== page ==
What is the Fashion Supply Chain?

What is the Fashion Supply Chain?

By | Maggie Herrera

Ordering our favorite clothes and brands online seems simple enough, right? There has always been a labor-intensive system behind the production and distribution of your Urban Outfitters dress or Nike leggings. This has been strained through the surge of e-commerce during the pandemic.

One might wonder, as an avid online shopper and fashion-lover: what exactly is the fashion supply chain? Why is it so important?

Source: Hypebae.com
Urban Outfitters’ 2017 campaign with Champion, titled "What Do You Champion?"

FashInnovation’s Cindy Chen defines the fashion supply chain as a multi-stage production process that includes: 

  • Growing resources and raw materials to create fibers
  • Fibers are harvested for weaving/knitting
  • Fibers are woven or knitted into fabric
  • Fabric is dyed and cut
  • Garments are crafted after dyeing and cutting
  • Garments are sent to retail stores where consumers can purchase them
Source: Acteevism.com
The Acteevism blog provides visuals that make understanding the fashion supply chain easy.

This process is done internationally, among several locations. A single garment may travel to multiple facilities through its production process, from knitting or weaving at one location, to dyeing and cutting at another, then preparation for packing and shipping to its retail destination at a third. The supply chain requires considerable energy to ship, resources to construct, and labor to produce, resulting in a global supply chain that bares a heavy toll on the environment and society.

“The textile industry is estimated to use 378 billion liters of water annually, using up to 200 liters of water to process, dye, and finish each kilo of textiles.”

World Wildlife Fund (WWF)

Source: World Wildlife Fund (WWF)
Cotton, one of many natural resources used in the fashion supply chain, is known to have drastic environmental effects when grown and prepared for garment production.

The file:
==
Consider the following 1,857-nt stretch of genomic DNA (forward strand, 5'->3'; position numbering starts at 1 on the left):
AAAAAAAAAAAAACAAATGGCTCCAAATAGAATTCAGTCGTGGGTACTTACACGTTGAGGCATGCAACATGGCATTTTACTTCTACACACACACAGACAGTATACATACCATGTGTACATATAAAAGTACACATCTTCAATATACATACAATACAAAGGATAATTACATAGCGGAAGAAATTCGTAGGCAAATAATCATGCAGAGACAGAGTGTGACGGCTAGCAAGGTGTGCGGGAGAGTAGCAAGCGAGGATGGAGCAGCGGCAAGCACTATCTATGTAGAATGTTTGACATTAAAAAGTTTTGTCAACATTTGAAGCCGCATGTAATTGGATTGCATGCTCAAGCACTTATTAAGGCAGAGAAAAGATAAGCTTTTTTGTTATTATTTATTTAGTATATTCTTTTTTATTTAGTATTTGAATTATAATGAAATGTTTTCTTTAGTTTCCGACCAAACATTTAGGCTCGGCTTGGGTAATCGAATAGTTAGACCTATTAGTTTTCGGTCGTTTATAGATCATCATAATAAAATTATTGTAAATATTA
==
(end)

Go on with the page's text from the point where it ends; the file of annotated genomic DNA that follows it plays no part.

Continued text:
The immense work that goes into the fashion supply chain has a costly effect on the environment! Slow fashion entrepreneur Ania Zoltowski explains for Good on You, “The global clothing supply chain involves millions of people as well as tons of water, chemicals, crops, and oil.” This produces significant losses for the environment, along with harmful byproducts that effect the animals and resources we consume.

Another issue to consider with many brands’ fashion supply chains is their ethical structure and transparency: where are these products coming from and how are they made? Are the many workers making the clothes I order in safe working conditions? Are they being paid enough? 

Source: Business of Fashion
H&M and ZARA are also famous brands that have questionable structures to their supply chain, especially surrounding their treatment of garment workers and conditions of the workplace

With transparency from brands growing in demand, there are many cases where mistreatment of garment workers is revealed to highlight the unsafe working conditions and unlivable wages these workers endure. This highlights the conversation on how to ethically consume fashion and to advocate for both workers and environmental rights to ensure a healthier and more just future for the fashion industry.

Want to take the first step towards a more ethical closet? Download United By Zero’s free chrome extension to learn more about the clothes you purchase, and where to get more ethically and environmentally-sound alternatives to build up a conscious closet!

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